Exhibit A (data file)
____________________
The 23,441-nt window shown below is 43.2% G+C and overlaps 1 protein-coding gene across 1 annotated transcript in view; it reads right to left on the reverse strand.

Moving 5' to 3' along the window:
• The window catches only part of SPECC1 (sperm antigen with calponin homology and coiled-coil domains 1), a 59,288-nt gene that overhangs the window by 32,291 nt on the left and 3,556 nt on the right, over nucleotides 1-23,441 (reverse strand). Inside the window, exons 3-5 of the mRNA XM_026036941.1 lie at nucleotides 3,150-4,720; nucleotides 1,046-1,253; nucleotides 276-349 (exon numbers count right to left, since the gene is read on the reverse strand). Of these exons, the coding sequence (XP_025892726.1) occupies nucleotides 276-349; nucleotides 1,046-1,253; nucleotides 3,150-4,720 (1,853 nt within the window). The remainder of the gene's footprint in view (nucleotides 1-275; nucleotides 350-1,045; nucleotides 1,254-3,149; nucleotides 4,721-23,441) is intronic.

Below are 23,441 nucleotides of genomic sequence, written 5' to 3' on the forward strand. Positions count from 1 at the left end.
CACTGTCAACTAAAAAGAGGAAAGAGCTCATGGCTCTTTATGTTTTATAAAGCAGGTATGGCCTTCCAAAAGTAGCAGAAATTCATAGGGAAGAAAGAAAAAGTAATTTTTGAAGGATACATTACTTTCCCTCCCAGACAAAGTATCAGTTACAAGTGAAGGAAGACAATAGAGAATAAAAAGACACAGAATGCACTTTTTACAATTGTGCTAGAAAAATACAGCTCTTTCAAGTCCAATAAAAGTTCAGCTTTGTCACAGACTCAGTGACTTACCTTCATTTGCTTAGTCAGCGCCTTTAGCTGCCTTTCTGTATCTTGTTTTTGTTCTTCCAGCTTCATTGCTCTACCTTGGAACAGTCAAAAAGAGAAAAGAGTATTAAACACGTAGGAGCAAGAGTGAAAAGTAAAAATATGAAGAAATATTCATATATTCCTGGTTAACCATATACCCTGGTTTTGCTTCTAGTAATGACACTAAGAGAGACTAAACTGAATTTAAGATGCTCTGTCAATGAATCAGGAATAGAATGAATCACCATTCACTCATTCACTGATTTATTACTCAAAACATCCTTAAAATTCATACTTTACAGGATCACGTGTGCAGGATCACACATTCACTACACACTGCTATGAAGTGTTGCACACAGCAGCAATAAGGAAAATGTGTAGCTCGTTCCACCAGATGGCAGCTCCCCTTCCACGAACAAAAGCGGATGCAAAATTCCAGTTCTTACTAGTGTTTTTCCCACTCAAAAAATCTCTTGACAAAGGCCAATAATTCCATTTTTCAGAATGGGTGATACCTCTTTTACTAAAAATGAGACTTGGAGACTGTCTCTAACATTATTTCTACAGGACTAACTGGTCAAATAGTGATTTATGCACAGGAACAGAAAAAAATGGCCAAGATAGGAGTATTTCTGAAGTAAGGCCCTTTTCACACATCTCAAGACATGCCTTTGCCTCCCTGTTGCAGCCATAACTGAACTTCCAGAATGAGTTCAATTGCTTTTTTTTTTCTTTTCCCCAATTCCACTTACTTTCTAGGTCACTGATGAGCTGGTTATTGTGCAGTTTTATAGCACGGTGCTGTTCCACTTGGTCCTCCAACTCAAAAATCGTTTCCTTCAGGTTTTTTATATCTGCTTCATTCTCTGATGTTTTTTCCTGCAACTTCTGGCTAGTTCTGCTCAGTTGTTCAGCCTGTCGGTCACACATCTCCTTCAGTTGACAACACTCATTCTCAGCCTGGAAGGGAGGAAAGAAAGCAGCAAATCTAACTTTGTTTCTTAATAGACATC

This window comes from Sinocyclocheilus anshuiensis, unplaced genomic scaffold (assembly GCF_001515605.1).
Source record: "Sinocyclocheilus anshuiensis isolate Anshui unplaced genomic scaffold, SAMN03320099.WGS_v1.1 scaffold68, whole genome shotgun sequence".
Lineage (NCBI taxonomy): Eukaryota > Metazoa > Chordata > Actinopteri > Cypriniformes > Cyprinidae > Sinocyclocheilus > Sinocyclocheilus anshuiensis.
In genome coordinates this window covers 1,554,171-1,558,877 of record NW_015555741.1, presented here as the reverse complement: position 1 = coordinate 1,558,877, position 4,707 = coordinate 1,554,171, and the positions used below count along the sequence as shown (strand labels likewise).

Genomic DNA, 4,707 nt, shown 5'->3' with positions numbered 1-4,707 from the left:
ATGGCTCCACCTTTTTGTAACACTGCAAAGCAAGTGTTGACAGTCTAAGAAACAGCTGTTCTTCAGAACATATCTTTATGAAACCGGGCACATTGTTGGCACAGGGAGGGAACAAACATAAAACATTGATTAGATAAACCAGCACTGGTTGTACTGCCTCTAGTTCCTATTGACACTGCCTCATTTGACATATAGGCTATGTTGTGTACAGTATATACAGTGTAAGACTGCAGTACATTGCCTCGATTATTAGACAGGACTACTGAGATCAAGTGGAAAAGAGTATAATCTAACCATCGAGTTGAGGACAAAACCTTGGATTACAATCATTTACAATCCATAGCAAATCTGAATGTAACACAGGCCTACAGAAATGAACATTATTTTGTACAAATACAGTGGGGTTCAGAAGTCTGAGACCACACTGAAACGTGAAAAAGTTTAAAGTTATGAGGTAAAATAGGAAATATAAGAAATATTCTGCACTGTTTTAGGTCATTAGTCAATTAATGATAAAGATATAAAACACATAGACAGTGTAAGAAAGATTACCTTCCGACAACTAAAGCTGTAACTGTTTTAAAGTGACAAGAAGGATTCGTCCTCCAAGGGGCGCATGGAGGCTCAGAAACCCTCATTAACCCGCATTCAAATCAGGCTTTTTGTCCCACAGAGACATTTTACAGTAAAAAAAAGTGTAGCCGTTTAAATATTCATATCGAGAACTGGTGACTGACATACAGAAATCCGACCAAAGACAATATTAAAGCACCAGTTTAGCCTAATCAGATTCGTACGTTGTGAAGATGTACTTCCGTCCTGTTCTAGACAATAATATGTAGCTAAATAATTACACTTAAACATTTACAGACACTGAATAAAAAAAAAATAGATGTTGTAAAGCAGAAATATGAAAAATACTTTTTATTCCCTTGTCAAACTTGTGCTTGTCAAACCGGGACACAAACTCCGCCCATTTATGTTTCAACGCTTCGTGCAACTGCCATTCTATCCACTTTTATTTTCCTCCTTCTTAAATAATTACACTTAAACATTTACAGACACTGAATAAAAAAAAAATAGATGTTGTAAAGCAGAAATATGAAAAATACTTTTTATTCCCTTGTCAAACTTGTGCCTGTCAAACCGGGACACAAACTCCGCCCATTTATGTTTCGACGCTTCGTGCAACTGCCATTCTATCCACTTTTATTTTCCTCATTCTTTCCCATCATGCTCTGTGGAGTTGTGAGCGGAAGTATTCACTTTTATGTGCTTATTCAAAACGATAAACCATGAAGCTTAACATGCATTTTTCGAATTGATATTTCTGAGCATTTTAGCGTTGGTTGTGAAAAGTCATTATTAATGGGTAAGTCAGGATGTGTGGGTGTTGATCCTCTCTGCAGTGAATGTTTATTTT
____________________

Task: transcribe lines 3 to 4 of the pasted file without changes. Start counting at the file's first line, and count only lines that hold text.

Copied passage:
• The window catches only part of SPECC1 (sperm antigen with calponin homology and coiled-coil domains 1), a 59,288-nt gene that overhangs the window by 32,291 nt on the left and 3,556 nt on the right, over nucleotides 1-23,441 (reverse strand). Inside the window, exons 3-5 of the mRNA XM_026036941.1 lie at nucleotides 3,150-4,720; nucleotides 1,046-1,253; nucleotides 276-349 (exon numbers count right to left, since the gene is read on the reverse strand). Of these exons, the coding sequence (XP_025892726.1) occupies nucleotides 276-349; nucleotides 1,046-1,253; nucleotides 3,150-4,720 (1,853 nt within the window). The remainder of the gene's footprint in view (nucleotides 1-275; nucleotides 350-1,045; nucleotides 1,254-3,149; nucleotides 4,721-23,441) is intronic.

Below are 23,441 nucleotides of genomic sequence, written 5' to 3' on the forward strand. Positions count from 1 at the left end.